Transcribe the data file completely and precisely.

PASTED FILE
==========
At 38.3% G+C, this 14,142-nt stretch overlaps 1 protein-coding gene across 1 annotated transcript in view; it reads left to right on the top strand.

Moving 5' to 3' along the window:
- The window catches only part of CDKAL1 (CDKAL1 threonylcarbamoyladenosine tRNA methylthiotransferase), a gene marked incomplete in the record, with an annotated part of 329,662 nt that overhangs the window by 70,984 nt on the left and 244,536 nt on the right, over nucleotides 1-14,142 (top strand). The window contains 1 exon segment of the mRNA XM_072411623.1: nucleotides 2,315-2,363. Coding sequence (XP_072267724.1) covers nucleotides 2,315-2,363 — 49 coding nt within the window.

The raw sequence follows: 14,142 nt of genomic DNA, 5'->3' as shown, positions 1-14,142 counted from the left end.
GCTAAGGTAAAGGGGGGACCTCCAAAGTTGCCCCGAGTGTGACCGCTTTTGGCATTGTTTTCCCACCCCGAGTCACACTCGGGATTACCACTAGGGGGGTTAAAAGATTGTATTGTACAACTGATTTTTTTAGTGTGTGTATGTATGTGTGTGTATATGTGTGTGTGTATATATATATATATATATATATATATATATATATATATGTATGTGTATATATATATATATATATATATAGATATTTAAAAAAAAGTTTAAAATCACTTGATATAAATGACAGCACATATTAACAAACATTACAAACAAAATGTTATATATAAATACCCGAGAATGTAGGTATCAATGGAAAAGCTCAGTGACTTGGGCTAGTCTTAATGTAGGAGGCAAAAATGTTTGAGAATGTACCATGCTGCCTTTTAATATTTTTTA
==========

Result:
At 38.3% G+C, this 14,142-nt stretch overlaps 1 protein-coding gene across 1 annotated transcript in view; it reads left to right on the top strand.

Moving 5' to 3' along the window:
- The window catches only part of CDKAL1 (CDKAL1 threonylcarbamoyladenosine tRNA methylthiotransferase), a gene marked incomplete in the record, with an annotated part of 329,662 nt that overhangs the window by 70,984 nt on the left and 244,536 nt on the right, over nucleotides 1-14,142 (top strand). The window contains 1 exon segment of the mRNA XM_072411623.1: nucleotides 2,315-2,363. Coding sequence (XP_072267724.1) covers nucleotides 2,315-2,363 — 49 coding nt within the window.

The raw sequence follows: 14,142 nt of genomic DNA, 5'->3' as shown, positions 1-14,142 counted from the left end.
GCTAAGGTAAAGGGGGGACCTCCAAAGTTGCCCCGAGTGTGACCGCTTTTGGCATTGTTTTCCCACCCCGAGTCACACTCGGGATTACCACTAGGGGGGTTAAAAGATTGTATTGTACAACTGATTTTTTTAGTGTGTGTATGTATGTGTGTGTATATGTGTGTGTGTATATATATATATATATATATATATATATATATATATATGTATGTGTATATATATATATATATATATATAGATATTTAAAAAAAAGTTTAAAATCACTTGATATAAATGACAGCACATATTAACAAACATTACAAACAAAATGTTATATATAAATACCCGAGAATGTAGGTATCAATGGAAAAGCTCAGTGACTTGGGCTAGTCTTAATGTAGGAGGCAAAAATGTTTGAGAATGTACCATGCTGCCTTTTAATATTTTTTA